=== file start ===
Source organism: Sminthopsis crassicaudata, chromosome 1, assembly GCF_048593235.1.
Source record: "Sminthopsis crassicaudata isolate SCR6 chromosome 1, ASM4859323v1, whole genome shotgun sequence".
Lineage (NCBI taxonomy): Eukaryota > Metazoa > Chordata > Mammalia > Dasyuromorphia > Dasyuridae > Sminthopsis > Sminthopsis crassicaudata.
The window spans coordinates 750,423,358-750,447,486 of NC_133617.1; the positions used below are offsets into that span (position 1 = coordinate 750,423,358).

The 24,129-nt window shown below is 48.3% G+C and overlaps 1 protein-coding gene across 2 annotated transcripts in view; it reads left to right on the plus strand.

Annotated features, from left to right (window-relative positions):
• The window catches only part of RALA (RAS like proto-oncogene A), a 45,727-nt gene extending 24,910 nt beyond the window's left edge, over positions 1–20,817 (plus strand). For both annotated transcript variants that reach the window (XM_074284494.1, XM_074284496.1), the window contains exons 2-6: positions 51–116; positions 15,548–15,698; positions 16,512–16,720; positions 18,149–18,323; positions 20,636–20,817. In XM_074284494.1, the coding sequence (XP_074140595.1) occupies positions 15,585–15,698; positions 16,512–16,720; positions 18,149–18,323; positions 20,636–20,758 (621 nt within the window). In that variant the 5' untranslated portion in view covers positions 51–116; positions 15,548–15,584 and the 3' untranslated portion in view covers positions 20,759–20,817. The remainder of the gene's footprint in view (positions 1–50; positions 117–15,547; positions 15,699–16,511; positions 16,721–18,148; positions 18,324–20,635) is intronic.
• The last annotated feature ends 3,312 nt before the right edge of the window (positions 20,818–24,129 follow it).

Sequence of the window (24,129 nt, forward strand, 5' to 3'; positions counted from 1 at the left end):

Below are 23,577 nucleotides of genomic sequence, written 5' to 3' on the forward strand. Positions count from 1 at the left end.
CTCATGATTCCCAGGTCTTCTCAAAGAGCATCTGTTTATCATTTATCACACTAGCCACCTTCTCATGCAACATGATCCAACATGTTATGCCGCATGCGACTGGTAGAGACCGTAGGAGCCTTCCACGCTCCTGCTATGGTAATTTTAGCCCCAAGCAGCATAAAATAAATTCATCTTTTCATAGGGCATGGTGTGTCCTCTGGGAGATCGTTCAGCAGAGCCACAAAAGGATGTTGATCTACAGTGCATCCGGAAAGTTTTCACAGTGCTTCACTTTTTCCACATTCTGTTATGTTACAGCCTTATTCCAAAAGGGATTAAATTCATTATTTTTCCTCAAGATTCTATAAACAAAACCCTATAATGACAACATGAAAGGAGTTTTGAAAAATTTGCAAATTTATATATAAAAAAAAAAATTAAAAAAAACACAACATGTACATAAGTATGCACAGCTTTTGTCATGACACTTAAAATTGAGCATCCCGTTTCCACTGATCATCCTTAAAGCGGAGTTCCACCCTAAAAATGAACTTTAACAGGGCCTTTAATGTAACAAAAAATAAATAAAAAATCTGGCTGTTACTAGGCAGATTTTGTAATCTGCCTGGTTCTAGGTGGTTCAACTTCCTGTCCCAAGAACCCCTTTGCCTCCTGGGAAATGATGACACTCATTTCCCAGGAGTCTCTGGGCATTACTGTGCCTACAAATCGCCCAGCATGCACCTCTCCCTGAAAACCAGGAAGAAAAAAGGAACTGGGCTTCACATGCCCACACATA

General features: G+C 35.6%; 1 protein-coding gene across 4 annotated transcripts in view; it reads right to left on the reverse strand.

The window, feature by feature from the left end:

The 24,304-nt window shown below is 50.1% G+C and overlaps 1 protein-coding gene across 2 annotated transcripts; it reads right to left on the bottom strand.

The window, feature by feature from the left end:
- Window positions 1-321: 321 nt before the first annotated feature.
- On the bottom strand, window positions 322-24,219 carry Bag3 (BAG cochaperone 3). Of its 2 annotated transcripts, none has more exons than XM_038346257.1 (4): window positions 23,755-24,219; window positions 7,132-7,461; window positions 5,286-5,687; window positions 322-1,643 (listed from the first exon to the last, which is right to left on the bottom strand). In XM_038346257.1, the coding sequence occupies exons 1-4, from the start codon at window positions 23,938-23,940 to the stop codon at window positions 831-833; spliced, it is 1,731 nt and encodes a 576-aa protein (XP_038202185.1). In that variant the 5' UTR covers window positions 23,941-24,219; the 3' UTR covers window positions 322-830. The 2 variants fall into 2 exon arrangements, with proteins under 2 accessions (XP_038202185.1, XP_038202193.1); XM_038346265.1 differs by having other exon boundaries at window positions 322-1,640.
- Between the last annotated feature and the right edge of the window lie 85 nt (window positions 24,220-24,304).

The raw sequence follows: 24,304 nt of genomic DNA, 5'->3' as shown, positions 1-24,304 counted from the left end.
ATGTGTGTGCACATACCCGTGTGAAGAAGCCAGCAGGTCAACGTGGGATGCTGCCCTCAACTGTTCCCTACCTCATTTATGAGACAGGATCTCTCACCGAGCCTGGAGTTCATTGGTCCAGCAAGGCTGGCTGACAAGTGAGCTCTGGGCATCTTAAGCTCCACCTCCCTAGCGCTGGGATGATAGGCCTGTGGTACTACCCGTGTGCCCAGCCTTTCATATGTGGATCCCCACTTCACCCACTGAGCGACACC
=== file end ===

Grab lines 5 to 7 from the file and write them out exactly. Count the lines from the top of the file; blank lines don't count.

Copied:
The 24,129-nt window shown below is 48.3% G+C and overlaps 1 protein-coding gene across 2 annotated transcripts in view; it reads left to right on the plus strand.

Annotated features, from left to right (window-relative positions):
• The window catches only part of RALA (RAS like proto-oncogene A), a 45,727-nt gene extending 24,910 nt beyond the window's left edge, over positions 1–20,817 (plus strand). For both annotated transcript variants that reach the window (XM_074284494.1, XM_074284496.1), the window contains exons 2-6: positions 51–116; positions 15,548–15,698; positions 16,512–16,720; positions 18,149–18,323; positions 20,636–20,817. In XM_074284494.1, the coding sequence (XP_074140595.1) occupies positions 15,585–15,698; positions 16,512–16,720; positions 18,149–18,323; positions 20,636–20,758 (621 nt within the window). In that variant the 5' untranslated portion in view covers positions 51–116; positions 15,548–15,584 and the 3' untranslated portion in view covers positions 20,759–20,817. The remainder of the gene's footprint in view (positions 1–50; positions 117–15,547; positions 15,699–16,511; positions 16,721–18,148; positions 18,324–20,635) is intronic.